On July 1, the Georgian government unilaterally revoked the 45-day visa-free travel rules with Iran (www.iveroni.com.ge, July 3). Georgia implemented a visa-free regime with Iran in January 2011, under President Mikheil Saakashvili’s administration. Although, the step increased the number of Iranian visitors in Georgia from about 21,000 in 2010 to about 90,000 in 2012 (www.civil.ge, July 2), many criticized Saakashvili for risking worsening relations with Georgia’s longest and closest ally, the United States, which kept a watchful eye on Georgia’s enforcement of the United Nations Security Council–imposed sanctions on Tehran. As Iran expanded its economic presence in Georgia, Washington watched with alarm, fearing that Tehran was using Georgia to evade economic sanctions.
However, the question remains: why has Georgia revoked the visa-free rules now? Some earlier developments shed light on this question. The revocation was preceded by a lengthy, critical article in the Wall Street Journal (WSJ) on June 20. The article expressed concerns about the expansion of Iranian trade, investments, and businesses in airline, banking, agriculture, construction materials and other sectors of the Georgian economy. According to the WSJ, the number of companies in Georgia registered by Iranians increased from 84 in 2010 to 1,489 in 2012. The newspaper also claimed that Iran’s Revolutionary Guard had 150 front companies in Georgia to evade sanctions, import dual-use technologies, and make financial and, as many fear, illicit financial transactions. The WSJ even quoted an Iranian residing in Tbilisi who stated that Georgia has become a key place, particularly in the banking sector, to evade sanctions.
The Georgian Justice Minister Tea Tsulukiani quickly responded, stating that current and previous governments strictly monitored and are monitoring Iranian businesses in the country and rigorously enforce sanctions. In fact, Georgia froze about 150 bank accounts of Iranian individuals and legal entities. For strictly enforcing these sanctions, the country even received a highly positive assessment from a visiting UN panel of experts, who were gathering and analyzing information on the proper enforcement of the sanctions against Iran in Georgia (www.ttimes.ge, June 23).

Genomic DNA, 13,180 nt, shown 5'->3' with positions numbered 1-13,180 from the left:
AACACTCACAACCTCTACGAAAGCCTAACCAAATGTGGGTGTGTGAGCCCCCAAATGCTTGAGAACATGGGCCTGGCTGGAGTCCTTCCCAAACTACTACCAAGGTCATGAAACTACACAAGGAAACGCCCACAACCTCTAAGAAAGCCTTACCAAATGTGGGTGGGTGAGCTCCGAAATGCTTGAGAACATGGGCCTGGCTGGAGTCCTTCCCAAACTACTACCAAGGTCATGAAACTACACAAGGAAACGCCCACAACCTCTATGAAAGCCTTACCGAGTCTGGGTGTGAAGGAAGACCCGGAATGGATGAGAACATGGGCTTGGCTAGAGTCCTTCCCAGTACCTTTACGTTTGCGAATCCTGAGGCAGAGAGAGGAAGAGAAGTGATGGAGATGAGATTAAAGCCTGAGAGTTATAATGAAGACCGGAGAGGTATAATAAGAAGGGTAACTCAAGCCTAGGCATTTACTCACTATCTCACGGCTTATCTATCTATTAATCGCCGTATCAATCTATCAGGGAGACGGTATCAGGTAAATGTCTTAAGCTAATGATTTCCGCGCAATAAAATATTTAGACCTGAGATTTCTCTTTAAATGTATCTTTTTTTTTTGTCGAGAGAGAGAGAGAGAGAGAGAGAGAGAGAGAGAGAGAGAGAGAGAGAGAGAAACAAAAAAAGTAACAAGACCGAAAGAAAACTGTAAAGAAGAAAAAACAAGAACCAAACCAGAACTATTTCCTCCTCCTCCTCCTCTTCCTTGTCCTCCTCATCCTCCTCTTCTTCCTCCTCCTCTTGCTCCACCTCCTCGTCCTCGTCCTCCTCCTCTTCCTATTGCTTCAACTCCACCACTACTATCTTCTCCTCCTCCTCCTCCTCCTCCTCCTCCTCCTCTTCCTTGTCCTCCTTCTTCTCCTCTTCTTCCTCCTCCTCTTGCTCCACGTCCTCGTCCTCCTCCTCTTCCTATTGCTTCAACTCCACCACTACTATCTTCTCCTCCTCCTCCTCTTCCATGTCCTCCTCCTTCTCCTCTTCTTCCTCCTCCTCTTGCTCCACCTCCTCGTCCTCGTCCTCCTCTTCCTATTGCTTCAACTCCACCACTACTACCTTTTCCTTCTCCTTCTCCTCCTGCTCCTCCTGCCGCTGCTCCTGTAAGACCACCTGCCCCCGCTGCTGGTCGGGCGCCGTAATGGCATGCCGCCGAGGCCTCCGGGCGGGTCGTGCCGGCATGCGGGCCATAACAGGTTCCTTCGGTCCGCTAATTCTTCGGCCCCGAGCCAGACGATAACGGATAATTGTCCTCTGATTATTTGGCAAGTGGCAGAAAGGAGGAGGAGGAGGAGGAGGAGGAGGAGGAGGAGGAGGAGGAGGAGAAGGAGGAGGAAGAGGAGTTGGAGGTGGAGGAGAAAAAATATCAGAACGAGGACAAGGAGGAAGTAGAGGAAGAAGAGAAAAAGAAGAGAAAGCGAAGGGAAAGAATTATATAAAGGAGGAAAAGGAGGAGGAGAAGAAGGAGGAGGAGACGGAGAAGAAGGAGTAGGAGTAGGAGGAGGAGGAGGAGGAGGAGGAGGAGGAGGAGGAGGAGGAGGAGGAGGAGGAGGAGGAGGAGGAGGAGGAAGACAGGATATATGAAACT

The aforementioned June 20 WSJ article also partially blamed new Georgian Prime Minister Bidzina Ivanishvili’s more independent and less pro-American stance (than that of President Saakashvili’s) for Tbilisi’s closer ties with Tehran. However, the United States Embassy in Georgia quickly stepped in to defend the Georgian government, stating that US concerns about the evasion of sanctions by Iran in Georgia had been growing over the past few years and pre-date the current Georgian government (www.civil.ge, June 21).
In another related event, on June 24–25, Ivanishvili visited Israel to hold formal talks with Israel’s Prime Minister Benjamin Netanyahu, with the aim of deepening bilateral ties. Right before the meeting, Netanyahu stated that he looked forward to discussions with his Georgian counterpart about challenges coming from Iran, apparently partially alluding to Iran’s expanding economic presence in Georgia (www.civil.ge, June 25). Later Ivanishvili hailed his visit to Israel as the most successful among all his other foreign visits (www.netgazeti.ge, June 26).
Clearly, by revoking its visa-free-travel arrangement with Iran, the Georgian government was acting under pressure from both the US and Israel. However, the question now is where this whole affair leaves Georgia. Although, Prime Minister Ivanishvili declared that Georgia would continue to maintain good neighborly relations with Iran, while also continuing to observe sanctions (www.interpressnews.ge, July 7), it is not clear if Tbilisi will be able to uphold this balancing act. On July 3, senior Iranian Member of Parliament (MP) Alaeddin Boroujerdi, who chairs the Iranian legislature’s foreign affairs and national security committee, criticized Georgia for revoking the visa rules, reprimanding it for disrespecting its own signature on the agreement (www.civil.ge, July 3). Soon after, another senior Iranian MP, Mansour Haqiqatpour, criticized Tbilisi, stating that revoking the visa-free rules will negatively affect bilateral relations. According to Haqiqatpour, Georgia is simply trying to please its Western and US “masters” to gain something in return (www.radiotavisupleba.ge, July 7).
Georgia is once again reaping the bitter results of living in a highly volatile geopolitical region where vital interests of the great powers are clashing. It is highly likely that Georgian-Iranian ties will suffer, at least in the short term. Another concern is whether just a revocation of the visa-free rules will halt Iran’s unprecedented economic expansion in Georgia. After all, it is not entirely clear whether the visa-free rules were a cause or simply a side effect of Iran’s increased economic activities in Georgia. Moreover, Tbilisi will still have to find ways to effectively monitor almost 1,500 Iranian companies that sprang up in Georgia since 2010 as a result of Saakashvili’s policy of closer economic ties with Iran. And yet another worry is how Tehran will now retaliate, not least in regards to Georgia’s breakaway regions of Abkhazia and South Ossetia. As these recent events illustrate, every foreign policy step of a small country as fragile as Georgia is filled with risk and danger.